Eating healthier food could reduce greenhouse gas emissions, suggests a new study. As it turns out, some relatively small diet tweaks could add up to significant inroads in addressing climate change.
You are what you eat, as the saying goes, and while good dietary choices boost your own health, they also could improve the health care system and even benefit the planet. Healthier people mean not only less disease but also reduced greenhouse gas emissions from health care.
As it turns out, some relatively small diet tweaks could add up to significant inroads in addressing climate change.
That's the finding of a new study led by UC Santa Barbara researchers, who analyzed the potential effects of healthier model diets for the United States. The results appear in the journal Climatic Change.
"To my knowledge, this is the first time anyone has done this," said study director David Cleveland, a research professor in UCSB's environmental studies program and geography department. "People have looked at what effect diets have both on climate and on health, but they've never examined the potential to mitigate climate change through the food system and the health care system together."
The food system contributes about 30 percent of total U.S. greenhouse gas emissions, with the largest proportion coming from animal-based food. In addition, the poor quality of the standard U.S. diet -- including high levels of red and processed meat and low levels of fruits and vegetables -- is a major factor in a number of preventable diseases. The U.S. spends $3 trillion on health care every year -- 18 percent of the gross domestic product -- much of it allocated to diseases associated with poor diets.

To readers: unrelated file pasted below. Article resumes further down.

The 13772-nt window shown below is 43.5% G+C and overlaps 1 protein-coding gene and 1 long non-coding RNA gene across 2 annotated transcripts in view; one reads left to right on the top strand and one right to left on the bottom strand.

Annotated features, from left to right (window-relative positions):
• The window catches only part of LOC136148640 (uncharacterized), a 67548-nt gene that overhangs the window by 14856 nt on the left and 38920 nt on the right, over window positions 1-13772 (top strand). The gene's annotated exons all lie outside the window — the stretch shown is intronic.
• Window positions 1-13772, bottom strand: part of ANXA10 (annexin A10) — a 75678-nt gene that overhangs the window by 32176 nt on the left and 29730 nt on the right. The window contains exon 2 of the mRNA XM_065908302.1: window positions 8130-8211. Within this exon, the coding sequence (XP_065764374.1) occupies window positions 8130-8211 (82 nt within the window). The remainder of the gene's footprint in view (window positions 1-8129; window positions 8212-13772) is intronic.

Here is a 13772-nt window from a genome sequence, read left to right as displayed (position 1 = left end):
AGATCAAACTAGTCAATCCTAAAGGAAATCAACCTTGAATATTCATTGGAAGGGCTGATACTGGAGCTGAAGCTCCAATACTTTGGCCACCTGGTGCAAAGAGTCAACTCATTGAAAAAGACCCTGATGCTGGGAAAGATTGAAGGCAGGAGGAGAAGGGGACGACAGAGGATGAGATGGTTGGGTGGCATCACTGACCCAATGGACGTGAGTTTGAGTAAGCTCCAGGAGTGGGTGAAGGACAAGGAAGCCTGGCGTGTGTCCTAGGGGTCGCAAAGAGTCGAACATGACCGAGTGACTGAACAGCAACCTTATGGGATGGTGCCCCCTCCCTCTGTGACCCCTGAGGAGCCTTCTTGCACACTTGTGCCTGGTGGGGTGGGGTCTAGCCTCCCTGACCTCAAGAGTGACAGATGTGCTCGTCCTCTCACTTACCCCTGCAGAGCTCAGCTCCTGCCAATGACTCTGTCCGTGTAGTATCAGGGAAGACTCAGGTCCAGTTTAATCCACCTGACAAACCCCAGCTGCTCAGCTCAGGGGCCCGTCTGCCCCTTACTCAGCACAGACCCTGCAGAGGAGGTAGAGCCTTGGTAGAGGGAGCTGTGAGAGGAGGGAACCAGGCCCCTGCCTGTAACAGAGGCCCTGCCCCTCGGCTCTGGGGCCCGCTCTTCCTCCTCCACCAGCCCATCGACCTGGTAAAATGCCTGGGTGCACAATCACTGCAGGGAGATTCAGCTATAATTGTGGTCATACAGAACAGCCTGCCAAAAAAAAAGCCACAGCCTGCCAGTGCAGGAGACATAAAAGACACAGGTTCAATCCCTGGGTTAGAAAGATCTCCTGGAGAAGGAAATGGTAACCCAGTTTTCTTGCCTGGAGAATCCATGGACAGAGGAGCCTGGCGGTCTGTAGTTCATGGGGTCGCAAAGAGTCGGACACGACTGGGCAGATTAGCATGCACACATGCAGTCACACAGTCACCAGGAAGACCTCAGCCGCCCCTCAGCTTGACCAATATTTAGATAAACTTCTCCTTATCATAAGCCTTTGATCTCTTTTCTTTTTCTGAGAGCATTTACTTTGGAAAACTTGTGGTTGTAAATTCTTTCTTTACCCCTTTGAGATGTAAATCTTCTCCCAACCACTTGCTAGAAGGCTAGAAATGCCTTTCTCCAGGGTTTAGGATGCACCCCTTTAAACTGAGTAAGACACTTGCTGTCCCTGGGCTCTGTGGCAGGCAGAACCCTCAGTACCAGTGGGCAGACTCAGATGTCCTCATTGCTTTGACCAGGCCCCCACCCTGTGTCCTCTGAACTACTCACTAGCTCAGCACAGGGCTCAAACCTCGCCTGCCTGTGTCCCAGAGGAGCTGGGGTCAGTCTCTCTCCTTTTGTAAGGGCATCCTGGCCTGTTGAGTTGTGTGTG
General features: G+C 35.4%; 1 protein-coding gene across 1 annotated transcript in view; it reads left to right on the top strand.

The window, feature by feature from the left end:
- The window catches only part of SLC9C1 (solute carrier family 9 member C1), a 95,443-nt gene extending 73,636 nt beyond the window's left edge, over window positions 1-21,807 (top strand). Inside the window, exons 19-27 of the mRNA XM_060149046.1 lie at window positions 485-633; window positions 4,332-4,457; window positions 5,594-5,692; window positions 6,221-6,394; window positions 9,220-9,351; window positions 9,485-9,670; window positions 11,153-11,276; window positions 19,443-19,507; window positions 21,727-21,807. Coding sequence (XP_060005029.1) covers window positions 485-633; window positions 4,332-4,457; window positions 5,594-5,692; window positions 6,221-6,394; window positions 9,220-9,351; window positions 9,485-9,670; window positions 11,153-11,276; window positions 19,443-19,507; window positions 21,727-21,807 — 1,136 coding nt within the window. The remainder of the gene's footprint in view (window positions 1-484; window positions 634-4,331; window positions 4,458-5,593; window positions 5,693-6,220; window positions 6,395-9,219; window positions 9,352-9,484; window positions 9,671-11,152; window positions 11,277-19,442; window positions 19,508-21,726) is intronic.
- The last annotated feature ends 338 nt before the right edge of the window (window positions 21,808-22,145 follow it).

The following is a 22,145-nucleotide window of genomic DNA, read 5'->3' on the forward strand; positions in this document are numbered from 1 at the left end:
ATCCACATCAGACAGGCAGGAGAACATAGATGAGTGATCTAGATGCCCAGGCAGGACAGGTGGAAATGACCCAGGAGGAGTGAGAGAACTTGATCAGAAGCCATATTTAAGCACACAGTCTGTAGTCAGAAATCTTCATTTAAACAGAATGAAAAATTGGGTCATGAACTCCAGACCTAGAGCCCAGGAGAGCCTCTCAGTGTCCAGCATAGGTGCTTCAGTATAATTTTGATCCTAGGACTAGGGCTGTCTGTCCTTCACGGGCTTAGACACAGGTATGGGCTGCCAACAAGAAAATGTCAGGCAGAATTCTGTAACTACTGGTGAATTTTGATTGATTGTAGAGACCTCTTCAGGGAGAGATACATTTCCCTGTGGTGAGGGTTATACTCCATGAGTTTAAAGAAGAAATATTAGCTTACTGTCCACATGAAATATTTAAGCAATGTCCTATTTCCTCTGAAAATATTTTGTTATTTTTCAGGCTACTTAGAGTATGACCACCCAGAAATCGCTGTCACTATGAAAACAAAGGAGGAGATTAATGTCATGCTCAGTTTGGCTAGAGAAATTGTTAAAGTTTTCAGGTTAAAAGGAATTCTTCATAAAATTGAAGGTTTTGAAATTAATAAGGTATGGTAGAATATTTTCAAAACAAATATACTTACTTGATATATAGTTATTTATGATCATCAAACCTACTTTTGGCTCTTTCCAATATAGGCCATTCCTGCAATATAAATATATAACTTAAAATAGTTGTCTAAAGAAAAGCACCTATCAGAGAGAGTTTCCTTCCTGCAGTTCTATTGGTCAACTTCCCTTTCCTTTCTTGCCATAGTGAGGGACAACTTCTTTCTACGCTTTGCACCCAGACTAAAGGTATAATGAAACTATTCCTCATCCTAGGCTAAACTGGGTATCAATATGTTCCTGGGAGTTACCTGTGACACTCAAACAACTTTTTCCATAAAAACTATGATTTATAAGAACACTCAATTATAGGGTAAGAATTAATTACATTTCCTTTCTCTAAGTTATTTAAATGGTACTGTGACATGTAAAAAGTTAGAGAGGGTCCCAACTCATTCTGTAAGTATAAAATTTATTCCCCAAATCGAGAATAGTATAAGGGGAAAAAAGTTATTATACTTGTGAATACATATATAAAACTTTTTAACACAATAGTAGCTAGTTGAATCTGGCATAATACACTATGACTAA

"This means our estimates are probably very conservative, both in terms of health and climate change implications," Cleveland said. "Just changing half of the diet and including only some of the diseases associated with diets, we found a huge effect.
"Food has a tremendous impact on the environment," he added. "That means that there is enormous potential for our food choices to have positive effects on our environment as well on our health and our health care costs."
That is exactly what the scientists found. The adoption of healthier model diets reduced the relative risk of coronary heart disease, colorectal cancer and Type 2 diabetes by 20 to 40 percent. Health care costs went down by $77 billion to $93 billion annually and direct greenhouse gas emissions dropped by 222 kilograms to 826 kilograms per person per year.
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